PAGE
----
Published August 28, 2020
There are numerous studies and publications that address the myriad philosophical and practical problems with placement testing as practiced by the majority of postsecondary institutions today. Pressure continues to rise locally and nationally for institutions to change their placement practices, and state-level policies are being adopted that are forcing many of these changes to occur. However, just because the existing practices are ineffective doesn’t mean that the problem they are supposed to address does not exist. Quite the contrary, there is ample evidence that more and more students who are seeking postsecondary credentials are not fully prepared to succeed in their studies, and the deficiencies are most glaring in math and English, and for underprivileged populations, as they have always been.
What we need is a framework for better describing the shape of the problem at hand. Ideally, this framework would also suggest some specific tools and practices that could be deployed to manage the logistics and integration with institutional departments and policies. Our work in this area has given us the opportunity to develop just such a framework, and much of that framework is best understood from the context of the figure below.
This figure is a simplified illustration of the administrative perspective for students matriculating to any given institution. The data acquired from a placement test––or any other metric––allow us to group students into three rough categories, indicated in the figure by different colors. Students who are very well prepared are relatively easy to discern since they will come in with strong evidence of that preparation and / or will perform well on any diagnostic we might administer. Similarly, students who are very weak should also be easy to identify. If a student falls into either of these categories, equivalent to occupying one extreme or the other in the figure shown here, then we can act on those data with some confidence. The problem is that most students are not so clear-cut and fall into a middle zone––shown in yellow here––where their level of preparedness is unclear. It is essentially impossible to establish a rigorous placement standard (often called a “cut score”) for these students. Moreover, the boundaries among these three categories are blurry: we really cannot be confident in our “placement” unless the student is really close to one extreme or the other.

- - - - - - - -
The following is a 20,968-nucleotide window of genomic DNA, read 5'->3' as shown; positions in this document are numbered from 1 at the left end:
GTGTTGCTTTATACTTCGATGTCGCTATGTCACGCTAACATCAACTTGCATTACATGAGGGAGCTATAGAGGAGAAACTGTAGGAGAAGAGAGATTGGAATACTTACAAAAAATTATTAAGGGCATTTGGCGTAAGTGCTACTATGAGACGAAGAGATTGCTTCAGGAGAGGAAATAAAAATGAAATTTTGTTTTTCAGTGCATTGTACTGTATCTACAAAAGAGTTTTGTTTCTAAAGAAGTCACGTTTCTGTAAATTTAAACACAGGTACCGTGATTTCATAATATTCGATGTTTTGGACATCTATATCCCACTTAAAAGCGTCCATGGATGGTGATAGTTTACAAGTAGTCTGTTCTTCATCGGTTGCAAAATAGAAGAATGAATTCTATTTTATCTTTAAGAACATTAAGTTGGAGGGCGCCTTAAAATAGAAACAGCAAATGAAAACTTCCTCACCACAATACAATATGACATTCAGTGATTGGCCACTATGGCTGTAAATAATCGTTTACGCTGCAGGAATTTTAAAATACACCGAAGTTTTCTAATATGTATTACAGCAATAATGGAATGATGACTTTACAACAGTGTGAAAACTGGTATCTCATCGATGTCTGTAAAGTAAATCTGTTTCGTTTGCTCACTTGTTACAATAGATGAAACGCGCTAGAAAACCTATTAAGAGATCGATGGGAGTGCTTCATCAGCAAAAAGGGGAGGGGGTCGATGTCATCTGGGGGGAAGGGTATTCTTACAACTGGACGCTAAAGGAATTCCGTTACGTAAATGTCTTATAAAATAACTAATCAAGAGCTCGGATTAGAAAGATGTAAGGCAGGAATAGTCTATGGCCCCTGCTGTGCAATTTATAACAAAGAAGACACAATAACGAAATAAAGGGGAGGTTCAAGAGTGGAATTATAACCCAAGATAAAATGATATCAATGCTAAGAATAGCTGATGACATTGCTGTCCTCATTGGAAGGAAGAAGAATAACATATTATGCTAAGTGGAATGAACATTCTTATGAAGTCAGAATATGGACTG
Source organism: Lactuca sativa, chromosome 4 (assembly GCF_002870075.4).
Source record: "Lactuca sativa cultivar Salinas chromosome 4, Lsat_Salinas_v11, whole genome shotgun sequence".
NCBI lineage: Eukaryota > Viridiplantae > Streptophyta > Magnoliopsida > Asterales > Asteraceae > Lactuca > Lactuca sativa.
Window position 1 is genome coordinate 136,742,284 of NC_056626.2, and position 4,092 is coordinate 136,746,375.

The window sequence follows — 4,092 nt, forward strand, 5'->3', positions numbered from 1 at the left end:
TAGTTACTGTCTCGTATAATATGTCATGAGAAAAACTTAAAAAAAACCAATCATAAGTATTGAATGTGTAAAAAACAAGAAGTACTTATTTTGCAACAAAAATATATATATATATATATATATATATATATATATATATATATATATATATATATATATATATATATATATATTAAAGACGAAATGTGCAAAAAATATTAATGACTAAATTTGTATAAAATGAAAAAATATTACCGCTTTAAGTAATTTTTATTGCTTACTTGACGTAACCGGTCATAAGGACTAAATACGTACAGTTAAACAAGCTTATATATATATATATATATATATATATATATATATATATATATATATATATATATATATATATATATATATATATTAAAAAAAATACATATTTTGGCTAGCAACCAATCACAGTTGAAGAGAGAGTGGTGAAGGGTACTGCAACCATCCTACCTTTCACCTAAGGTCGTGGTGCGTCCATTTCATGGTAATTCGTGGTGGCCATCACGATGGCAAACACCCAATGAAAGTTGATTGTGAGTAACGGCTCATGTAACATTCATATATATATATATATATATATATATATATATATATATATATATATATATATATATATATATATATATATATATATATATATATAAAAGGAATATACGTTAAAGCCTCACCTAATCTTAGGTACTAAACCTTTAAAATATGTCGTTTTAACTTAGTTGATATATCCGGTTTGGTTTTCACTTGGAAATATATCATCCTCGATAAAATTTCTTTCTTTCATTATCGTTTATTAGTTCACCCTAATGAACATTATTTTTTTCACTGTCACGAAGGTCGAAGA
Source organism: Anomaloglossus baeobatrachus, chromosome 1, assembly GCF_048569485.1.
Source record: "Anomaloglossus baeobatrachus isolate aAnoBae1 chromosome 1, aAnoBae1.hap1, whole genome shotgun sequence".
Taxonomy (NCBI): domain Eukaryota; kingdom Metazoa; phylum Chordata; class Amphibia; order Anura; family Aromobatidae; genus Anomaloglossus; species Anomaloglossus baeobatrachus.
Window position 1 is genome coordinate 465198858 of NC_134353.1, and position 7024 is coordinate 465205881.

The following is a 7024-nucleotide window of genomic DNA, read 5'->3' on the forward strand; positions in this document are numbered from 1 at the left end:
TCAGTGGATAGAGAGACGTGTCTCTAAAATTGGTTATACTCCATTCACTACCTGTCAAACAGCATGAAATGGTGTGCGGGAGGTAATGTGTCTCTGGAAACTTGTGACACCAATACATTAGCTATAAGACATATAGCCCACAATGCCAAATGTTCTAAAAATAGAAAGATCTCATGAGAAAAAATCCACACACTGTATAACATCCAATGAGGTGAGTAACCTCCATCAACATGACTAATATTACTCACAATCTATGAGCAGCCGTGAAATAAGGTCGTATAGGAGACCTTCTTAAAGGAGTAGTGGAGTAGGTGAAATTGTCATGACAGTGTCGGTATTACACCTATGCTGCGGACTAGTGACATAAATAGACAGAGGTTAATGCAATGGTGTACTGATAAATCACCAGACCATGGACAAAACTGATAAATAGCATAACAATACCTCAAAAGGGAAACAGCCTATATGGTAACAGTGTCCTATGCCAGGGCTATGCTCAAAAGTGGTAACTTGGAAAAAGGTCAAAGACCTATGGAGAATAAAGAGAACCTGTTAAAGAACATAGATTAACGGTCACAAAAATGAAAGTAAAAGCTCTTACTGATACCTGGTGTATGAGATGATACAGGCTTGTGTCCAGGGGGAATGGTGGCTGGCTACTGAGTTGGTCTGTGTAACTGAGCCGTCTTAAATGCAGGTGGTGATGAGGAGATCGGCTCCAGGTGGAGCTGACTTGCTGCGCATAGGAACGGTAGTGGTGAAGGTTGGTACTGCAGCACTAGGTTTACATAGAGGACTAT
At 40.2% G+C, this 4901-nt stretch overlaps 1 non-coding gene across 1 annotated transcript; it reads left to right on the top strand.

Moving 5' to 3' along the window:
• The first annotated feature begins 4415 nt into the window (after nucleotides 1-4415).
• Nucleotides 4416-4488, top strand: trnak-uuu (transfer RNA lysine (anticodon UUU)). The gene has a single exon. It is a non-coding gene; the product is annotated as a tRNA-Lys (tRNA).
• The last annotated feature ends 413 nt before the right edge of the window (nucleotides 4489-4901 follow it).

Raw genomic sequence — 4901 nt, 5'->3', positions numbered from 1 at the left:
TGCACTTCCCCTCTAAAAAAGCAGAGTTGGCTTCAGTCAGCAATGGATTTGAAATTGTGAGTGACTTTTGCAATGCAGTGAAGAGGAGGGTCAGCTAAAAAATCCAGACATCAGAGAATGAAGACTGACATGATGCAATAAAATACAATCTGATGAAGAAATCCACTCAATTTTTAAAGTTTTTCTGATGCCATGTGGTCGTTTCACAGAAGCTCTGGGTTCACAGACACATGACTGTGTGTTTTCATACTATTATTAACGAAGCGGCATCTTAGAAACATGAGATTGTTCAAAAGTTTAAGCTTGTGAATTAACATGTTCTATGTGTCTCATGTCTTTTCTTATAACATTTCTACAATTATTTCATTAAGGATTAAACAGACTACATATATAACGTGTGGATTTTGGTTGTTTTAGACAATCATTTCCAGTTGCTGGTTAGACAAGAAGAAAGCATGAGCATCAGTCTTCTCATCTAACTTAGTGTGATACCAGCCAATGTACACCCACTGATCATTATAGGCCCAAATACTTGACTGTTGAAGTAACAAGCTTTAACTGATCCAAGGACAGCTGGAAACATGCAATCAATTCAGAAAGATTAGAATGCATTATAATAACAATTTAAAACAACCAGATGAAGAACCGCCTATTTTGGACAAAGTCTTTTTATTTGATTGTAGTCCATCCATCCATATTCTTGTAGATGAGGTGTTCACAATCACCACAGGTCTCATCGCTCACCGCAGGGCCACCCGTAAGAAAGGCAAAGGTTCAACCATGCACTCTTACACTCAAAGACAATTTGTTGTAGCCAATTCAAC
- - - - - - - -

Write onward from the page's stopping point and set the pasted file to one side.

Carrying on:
It is our contention that this figure does not vary substantially depending on the form of the measurement; in other words, the problem we face with “placement” cannot be entirely fixed by using different tests, or testing against different expectations (e.g., statistics versus algebra), or even using multiple measures. The fact is that we should not be using this information to sort and separate students in that middle zone; instead, we need to provide a way for those students to clarify their readiness status without holding them up.